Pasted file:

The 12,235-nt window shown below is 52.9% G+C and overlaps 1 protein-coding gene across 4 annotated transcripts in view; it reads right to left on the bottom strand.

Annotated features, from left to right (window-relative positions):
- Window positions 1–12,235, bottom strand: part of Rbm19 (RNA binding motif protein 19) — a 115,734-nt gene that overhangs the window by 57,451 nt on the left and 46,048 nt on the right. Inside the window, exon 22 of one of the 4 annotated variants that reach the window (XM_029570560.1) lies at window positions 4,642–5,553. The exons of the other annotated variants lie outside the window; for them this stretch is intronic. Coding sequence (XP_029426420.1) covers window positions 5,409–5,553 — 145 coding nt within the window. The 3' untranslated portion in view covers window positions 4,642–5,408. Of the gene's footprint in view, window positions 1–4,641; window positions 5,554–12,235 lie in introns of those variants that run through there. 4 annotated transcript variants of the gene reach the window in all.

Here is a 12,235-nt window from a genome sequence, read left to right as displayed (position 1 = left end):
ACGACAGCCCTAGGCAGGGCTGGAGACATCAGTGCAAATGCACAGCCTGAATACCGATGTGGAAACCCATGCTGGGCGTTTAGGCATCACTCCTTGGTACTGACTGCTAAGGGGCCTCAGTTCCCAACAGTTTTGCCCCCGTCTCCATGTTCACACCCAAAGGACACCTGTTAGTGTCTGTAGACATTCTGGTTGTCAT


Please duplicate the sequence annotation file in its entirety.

The 12,235-nt window shown below is 52.9% G+C and overlaps 1 protein-coding gene across 4 annotated transcripts in view; it reads right to left on the bottom strand.

Annotated features, from left to right (window-relative positions):
- Window positions 1–12,235, bottom strand: part of Rbm19 (RNA binding motif protein 19) — a 115,734-nt gene that overhangs the window by 57,451 nt on the left and 46,048 nt on the right. Inside the window, exon 22 of one of the 4 annotated variants that reach the window (XM_029570560.1) lies at window positions 4,642–5,553. The exons of the other annotated variants lie outside the window; for them this stretch is intronic. Coding sequence (XP_029426420.1) covers window positions 5,409–5,553 — 145 coding nt within the window. The 3' untranslated portion in view covers window positions 4,642–5,408. Of the gene's footprint in view, window positions 1–4,641; window positions 5,554–12,235 lie in introns of those variants that run through there. 4 annotated transcript variants of the gene reach the window in all.

Here is a 12,235-nt window from a genome sequence, read left to right as displayed (position 1 = left end):
ACGACAGCCCTAGGCAGGGCTGGAGACATCAGTGCAAATGCACAGCCTGAATACCGATGTGGAAACCCATGCTGGGCGTTTAGGCATCACTCCTTGGTACTGACTGCTAAGGGGCCTCAGTTCCCAACAGTTTTGCCCCCGTCTCCATGTTCACACCCAAAGGACACCTGTTAGTGTCTGTAGACATTCTGGTTGTCAT